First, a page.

If Airlines are Targeting Bus Travelers, What Can Communications Service Providers Do?

Every now and then, it is helpful tto ask, and answer, the question of “what business am I in?” You might say a low-cost airline is in the transportation business, which is true enough. But so are operators of bus, train, commuter rail, ferry or subway systems.

The more detailed and helpful follow-on questions start when a manager asks “who are my competitors?”

The reason is that the answers to that question can lead to new business models or sometimes even industries. In Latin America, for example, discount airlines are competing with long-distance bus service, not other airlines.

It isn’t so clear how that will play out in the communications business, but we might already argue that Skype does not so much compete with traditional carrier voice as it does with Internet messaging or email.

Google Hangouts in a similar sense does not so much compete principally with carrier voice or traditional videoconferencing as chat services. WhatsApp might not so much compete with carrier text messaging as with Facebook and other popular social networks.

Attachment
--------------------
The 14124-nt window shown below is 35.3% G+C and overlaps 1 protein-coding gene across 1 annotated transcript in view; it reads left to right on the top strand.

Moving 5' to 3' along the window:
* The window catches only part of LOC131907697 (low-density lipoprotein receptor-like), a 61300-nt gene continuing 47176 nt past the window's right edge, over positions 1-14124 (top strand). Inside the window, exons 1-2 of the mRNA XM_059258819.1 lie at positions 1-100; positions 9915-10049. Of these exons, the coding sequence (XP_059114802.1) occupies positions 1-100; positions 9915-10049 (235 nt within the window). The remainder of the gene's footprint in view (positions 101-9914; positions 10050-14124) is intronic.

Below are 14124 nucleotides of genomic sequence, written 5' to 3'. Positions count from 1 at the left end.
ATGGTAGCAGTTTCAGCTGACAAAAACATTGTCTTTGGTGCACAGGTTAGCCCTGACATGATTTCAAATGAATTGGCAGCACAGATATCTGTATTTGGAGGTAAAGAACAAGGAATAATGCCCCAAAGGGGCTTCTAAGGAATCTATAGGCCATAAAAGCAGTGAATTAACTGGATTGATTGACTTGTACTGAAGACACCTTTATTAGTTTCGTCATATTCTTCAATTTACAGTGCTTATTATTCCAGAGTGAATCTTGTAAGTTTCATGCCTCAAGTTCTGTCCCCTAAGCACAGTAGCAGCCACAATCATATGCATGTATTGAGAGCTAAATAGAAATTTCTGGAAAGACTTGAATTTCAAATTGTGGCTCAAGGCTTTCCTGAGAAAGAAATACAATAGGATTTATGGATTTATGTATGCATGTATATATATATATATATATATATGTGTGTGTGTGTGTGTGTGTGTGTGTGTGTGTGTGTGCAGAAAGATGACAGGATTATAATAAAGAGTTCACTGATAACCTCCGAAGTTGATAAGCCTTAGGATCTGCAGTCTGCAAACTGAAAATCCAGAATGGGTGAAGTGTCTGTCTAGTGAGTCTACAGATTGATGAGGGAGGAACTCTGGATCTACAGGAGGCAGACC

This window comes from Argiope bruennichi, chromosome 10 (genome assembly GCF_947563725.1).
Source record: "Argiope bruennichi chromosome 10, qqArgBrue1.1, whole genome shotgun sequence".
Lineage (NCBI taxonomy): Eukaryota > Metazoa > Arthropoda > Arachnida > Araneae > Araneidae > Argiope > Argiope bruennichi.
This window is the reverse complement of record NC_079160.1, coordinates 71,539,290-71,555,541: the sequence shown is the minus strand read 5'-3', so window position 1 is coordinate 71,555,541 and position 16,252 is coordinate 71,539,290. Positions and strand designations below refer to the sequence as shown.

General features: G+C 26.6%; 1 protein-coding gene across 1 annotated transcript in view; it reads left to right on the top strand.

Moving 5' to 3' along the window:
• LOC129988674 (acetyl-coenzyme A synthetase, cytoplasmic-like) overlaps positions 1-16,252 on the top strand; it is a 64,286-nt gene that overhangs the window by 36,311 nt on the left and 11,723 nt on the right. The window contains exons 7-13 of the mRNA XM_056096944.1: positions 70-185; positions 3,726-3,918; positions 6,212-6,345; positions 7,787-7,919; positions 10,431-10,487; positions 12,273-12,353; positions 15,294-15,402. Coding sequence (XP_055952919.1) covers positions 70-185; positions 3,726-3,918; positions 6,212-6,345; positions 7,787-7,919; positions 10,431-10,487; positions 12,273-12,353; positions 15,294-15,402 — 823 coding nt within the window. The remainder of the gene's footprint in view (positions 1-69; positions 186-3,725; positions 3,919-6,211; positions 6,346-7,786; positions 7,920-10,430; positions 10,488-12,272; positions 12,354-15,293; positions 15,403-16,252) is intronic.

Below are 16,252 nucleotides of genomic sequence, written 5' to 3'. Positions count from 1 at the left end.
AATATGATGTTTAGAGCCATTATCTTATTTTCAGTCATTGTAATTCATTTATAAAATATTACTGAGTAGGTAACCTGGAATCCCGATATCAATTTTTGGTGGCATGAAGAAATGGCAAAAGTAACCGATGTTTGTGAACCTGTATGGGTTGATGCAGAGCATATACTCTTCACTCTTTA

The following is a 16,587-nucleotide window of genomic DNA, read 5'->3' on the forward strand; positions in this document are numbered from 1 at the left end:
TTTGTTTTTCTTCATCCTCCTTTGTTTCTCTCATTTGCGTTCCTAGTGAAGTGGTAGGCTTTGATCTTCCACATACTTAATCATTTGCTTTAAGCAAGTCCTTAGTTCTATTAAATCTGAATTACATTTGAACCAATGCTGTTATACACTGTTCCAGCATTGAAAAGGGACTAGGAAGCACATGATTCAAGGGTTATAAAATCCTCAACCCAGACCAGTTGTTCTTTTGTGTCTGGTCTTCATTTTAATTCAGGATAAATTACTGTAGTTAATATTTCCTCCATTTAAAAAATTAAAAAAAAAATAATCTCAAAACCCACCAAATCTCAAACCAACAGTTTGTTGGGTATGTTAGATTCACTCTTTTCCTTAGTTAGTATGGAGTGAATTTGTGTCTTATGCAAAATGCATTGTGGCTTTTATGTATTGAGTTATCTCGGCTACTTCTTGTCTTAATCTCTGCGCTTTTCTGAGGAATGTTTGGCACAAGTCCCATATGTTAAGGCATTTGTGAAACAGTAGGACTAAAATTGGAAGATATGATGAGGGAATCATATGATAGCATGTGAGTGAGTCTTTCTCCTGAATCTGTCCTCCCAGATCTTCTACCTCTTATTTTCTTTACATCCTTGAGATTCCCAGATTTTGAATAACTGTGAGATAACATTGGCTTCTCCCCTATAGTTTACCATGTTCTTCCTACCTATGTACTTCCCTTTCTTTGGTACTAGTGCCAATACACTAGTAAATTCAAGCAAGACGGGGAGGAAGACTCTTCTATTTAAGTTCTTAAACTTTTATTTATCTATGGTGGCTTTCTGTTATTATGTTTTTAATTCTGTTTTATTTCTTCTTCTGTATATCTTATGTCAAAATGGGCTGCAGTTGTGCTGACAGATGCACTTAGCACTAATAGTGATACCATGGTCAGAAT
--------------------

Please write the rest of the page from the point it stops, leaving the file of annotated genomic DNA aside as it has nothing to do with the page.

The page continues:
The point is that new opportunities sometimes do arise by redefining the business a firm believes it is in, who its customers are, and what those customers require and want.

Most service providers think of “prospects and customers” as people who live in certain geographic areas where the provider has a license, franchise or certificate to provide services.

Other providers, especially those using cloud-based approaches, do not define prospects or customers in geographic terms, typically. Even a local telco who sells hosted IP business telephony could, in principle, create a cloud-based service sold to users outside a licensed service area for common carrier services.

The point is that as low-cost airlines in Latin America target long-distance bus travelers as their market, not “air travelers,” some clever entrepreneurs likely are going to figure out new ways to identify customers and services for communications-related services that are non-traditional. 

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